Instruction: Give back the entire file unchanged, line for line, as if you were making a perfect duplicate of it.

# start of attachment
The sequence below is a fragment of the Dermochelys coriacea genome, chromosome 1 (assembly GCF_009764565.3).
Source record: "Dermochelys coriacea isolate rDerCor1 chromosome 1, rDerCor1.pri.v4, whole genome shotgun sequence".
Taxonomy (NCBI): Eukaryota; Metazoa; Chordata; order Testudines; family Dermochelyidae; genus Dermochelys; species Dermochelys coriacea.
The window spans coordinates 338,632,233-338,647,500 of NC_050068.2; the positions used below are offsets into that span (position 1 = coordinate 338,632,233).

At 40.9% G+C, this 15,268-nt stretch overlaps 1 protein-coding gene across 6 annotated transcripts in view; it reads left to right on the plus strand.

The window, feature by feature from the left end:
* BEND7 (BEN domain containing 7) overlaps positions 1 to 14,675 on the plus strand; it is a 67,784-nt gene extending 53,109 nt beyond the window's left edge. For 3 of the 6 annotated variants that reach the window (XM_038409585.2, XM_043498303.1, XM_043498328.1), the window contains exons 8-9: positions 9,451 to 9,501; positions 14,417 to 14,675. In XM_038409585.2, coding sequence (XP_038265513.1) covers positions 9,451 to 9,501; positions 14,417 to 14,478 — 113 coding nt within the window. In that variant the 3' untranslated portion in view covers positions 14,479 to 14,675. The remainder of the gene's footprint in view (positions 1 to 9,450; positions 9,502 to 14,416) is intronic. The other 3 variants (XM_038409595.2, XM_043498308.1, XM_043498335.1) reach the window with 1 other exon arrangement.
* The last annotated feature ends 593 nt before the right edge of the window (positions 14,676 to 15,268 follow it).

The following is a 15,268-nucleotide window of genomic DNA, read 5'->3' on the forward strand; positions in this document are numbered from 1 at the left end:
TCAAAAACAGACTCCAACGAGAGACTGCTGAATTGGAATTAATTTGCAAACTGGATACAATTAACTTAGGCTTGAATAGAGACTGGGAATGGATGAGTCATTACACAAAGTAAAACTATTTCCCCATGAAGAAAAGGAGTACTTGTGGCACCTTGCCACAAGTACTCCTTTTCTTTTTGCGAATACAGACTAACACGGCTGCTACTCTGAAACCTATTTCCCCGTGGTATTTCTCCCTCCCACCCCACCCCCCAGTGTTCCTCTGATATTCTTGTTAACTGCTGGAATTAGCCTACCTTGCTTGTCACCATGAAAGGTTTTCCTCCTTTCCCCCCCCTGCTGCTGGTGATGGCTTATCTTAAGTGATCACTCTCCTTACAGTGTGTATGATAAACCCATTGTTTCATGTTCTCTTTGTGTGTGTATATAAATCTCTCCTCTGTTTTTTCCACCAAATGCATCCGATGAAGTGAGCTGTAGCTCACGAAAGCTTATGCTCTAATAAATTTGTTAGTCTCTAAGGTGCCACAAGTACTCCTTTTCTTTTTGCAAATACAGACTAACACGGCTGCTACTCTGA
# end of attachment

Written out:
The sequence below is a fragment of the Dermochelys coriacea genome, chromosome 1 (assembly GCF_009764565.3).
Source record: "Dermochelys coriacea isolate rDerCor1 chromosome 1, rDerCor1.pri.v4, whole genome shotgun sequence".
Taxonomy (NCBI): Eukaryota; Metazoa; Chordata; order Testudines; family Dermochelyidae; genus Dermochelys; species Dermochelys coriacea.
The window spans coordinates 338,632,233-338,647,500 of NC_050068.2; the positions used below are offsets into that span (position 1 = coordinate 338,632,233).

At 40.9% G+C, this 15,268-nt stretch overlaps 1 protein-coding gene across 6 annotated transcripts in view; it reads left to right on the plus strand.

The window, feature by feature from the left end:
* BEND7 (BEN domain containing 7) overlaps positions 1 to 14,675 on the plus strand; it is a 67,784-nt gene extending 53,109 nt beyond the window's left edge. For 3 of the 6 annotated variants that reach the window (XM_038409585.2, XM_043498303.1, XM_043498328.1), the window contains exons 8-9: positions 9,451 to 9,501; positions 14,417 to 14,675. In XM_038409585.2, coding sequence (XP_038265513.1) covers positions 9,451 to 9,501; positions 14,417 to 14,478 — 113 coding nt within the window. In that variant the 3' untranslated portion in view covers positions 14,479 to 14,675. The remainder of the gene's footprint in view (positions 1 to 9,450; positions 9,502 to 14,416) is intronic. The other 3 variants (XM_038409595.2, XM_043498308.1, XM_043498335.1) reach the window with 1 other exon arrangement.
* The last annotated feature ends 593 nt before the right edge of the window (positions 14,676 to 15,268 follow it).

The following is a 15,268-nucleotide window of genomic DNA, read 5'->3' on the forward strand; positions in this document are numbered from 1 at the left end:
TCAAAAACAGACTCCAACGAGAGACTGCTGAATTGGAATTAATTTGCAAACTGGATACAATTAACTTAGGCTTGAATAGAGACTGGGAATGGATGAGTCATTACACAAAGTAAAACTATTTCCCCATGAAGAAAAGGAGTACTTGTGGCACCTTGCCACAAGTACTCCTTTTCTTTTTGCGAATACAGACTAACACGGCTGCTACTCTGAAACCTATTTCCCCGTGGTATTTCTCCCTCCCACCCCACCCCCCAGTGTTCCTCTGATATTCTTGTTAACTGCTGGAATTAGCCTACCTTGCTTGTCACCATGAAAGGTTTTCCTCCTTTCCCCCCCCTGCTGCTGGTGATGGCTTATCTTAAGTGATCACTCTCCTTACAGTGTGTATGATAAACCCATTGTTTCATGTTCTCTTTGTGTGTGTATATAAATCTCTCCTCTGTTTTTTCCACCAAATGCATCCGATGAAGTGAGCTGTAGCTCACGAAAGCTTATGCTCTAATAAATTTGTTAGTCTCTAAGGTGCCACAAGTACTCCTTTTCTTTTTGCAAATACAGACTAACACGGCTGCTACTCTGA